12 Jul 2018
Loughborough University launches Global Disability Innovation Hub
Yesterday (11 July), Loughborough University London celebrated the launch of its partnership for the Global Disability Innovation Hub (GDIH).
The organisation was created following the 2012 London Paralympic Games and aims to bring together academics, local communities, experts and people with disabilities to drive innovation through collaborative and creative thinking, ultimately making a positive difference to the lives of over one billion people with disabilities across the world.
The Global Disability Innovation Hub is a collaborative organisation based at the Queen Elizabeth Olympic Park, with partners that include the London Legacy Development Corporation, University College London (UCL), University of the Arts London (UAL), Sadler Wells, Victoria and Albert Museum, Leonard Cheshire, Helen Hamlyn Centre for Design as well as Loughborough University London.
LU London has committed to delivering on three areas:
- Developing a Master’s programme with academic partners to provide an entry point to connect to the work of the GDIH;
- Supporting the establishment of a multi-disciplinary Research Centre which focuses on research around disability issues; and
- Contributing to the hosting of a global summit about Disability Innovation Practice.
The event took place at the National Centre for Sport, Exercise and Health Medicine (NCSEM), based at the main Loughborough campus.
The launch also showcased the ambition to go beyond these three commitments, by looking at ways Loughborough academics could engage with the hub in terms of research opportunities.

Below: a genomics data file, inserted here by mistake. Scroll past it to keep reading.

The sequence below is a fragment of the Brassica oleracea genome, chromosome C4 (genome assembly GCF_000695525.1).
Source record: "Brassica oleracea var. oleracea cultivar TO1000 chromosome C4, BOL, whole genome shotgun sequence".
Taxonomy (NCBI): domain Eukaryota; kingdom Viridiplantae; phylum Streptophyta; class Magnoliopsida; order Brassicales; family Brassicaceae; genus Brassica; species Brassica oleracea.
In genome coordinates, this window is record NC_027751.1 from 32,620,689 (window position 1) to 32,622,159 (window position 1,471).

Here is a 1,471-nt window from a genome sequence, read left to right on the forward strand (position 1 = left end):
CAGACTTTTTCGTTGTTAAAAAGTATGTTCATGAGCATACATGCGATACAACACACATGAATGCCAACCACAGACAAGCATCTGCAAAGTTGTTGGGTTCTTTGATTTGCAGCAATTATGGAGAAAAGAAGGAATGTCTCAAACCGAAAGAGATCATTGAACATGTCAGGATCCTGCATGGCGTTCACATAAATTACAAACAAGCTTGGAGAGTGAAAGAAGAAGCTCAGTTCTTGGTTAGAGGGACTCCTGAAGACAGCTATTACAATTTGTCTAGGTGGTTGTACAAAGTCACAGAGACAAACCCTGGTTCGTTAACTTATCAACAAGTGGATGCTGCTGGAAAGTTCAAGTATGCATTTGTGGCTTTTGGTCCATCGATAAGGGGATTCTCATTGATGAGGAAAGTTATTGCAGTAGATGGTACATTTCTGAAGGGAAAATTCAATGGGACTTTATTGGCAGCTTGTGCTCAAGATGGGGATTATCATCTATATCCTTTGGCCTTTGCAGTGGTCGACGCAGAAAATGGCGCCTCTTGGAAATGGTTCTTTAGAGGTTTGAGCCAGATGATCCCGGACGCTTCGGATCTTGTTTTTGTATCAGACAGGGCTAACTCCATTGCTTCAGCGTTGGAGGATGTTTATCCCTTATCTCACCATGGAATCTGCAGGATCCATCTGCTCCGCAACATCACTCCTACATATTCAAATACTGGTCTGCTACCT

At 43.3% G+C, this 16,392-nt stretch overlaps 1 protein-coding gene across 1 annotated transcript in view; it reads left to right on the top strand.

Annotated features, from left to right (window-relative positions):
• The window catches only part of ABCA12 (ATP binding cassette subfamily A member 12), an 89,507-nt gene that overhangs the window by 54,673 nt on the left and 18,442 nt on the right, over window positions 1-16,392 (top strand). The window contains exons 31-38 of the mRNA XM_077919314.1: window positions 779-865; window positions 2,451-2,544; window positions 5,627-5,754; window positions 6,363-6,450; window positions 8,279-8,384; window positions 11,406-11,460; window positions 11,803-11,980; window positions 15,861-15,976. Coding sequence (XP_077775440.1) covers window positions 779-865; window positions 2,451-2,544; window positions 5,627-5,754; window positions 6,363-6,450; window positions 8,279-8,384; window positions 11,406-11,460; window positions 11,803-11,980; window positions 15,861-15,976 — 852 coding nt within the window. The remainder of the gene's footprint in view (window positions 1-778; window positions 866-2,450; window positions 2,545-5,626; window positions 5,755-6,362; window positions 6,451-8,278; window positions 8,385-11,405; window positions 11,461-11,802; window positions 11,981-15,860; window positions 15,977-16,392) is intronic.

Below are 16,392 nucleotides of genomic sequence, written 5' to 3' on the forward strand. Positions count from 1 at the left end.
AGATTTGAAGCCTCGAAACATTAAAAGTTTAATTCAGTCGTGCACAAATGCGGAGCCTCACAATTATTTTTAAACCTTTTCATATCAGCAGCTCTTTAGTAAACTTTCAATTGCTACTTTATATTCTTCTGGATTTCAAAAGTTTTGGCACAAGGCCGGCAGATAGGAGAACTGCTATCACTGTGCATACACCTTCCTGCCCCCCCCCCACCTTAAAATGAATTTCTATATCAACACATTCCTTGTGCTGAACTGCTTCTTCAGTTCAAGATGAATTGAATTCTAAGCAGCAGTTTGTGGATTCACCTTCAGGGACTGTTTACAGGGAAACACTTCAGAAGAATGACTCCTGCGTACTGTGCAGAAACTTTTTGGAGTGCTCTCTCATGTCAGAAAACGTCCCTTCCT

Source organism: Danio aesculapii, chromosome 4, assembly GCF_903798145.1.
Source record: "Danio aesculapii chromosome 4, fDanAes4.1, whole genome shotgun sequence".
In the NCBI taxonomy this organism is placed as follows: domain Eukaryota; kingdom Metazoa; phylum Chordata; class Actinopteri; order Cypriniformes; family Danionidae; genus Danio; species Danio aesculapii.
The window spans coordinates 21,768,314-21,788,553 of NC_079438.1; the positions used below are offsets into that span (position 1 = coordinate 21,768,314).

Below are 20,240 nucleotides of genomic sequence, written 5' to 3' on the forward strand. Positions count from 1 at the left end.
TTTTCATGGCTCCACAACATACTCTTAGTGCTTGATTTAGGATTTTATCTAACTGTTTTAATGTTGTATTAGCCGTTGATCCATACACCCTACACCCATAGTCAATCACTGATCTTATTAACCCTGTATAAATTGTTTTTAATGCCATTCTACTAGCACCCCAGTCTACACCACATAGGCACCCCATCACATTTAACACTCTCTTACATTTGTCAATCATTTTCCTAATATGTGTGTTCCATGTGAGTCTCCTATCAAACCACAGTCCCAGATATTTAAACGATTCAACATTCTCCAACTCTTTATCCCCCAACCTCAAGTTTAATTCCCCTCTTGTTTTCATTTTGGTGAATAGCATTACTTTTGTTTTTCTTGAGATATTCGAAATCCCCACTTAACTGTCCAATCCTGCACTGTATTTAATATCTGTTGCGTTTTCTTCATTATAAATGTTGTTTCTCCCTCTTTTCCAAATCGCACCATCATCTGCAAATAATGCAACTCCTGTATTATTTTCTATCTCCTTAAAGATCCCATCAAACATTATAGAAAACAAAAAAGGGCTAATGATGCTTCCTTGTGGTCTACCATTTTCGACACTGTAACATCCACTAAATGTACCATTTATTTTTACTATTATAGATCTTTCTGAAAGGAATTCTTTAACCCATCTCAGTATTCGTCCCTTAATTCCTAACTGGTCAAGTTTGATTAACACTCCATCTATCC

Vice-Chancellor Professor Robert Allison said: “Loughborough University is proud to be playing an active part of the legacy of the London 2012 Olympic and Paralympic Games.
“The GDIH and its work shows how the strengths of our two campuses can come together to create real and lasting impact that can transform people’s lives.”
Lord Holmes commented: “GDI Hub’s focus on innovation to improve the lives of disabled people worldwide is a clear, positive and achievable legacy from London 2012 and one very close to my heart.
“Loughborough has a long and distinguished Paralympic sporting heritage and I am personally delighted to have the university as a key partner on this innovative programme.”
Dr Cathy Holloway, of UCL and Co-Director of GDIH added: “It has been a pleasure building GDI Hub with our partners.
“The Queen Elizabeth Olympic Park is a unique space, where institutional and disciplinary barriers are being broken down and in their place new ideas are flourishing. Linking the work on the park with Loughborough’s campus in the East Midlands is truly the start of a new chapter for GDI Hub.”
For more information about GDIH, contact Paul Steynor, Research Development Manager (GDIH) at P.Steynor@lboro.ac.uk.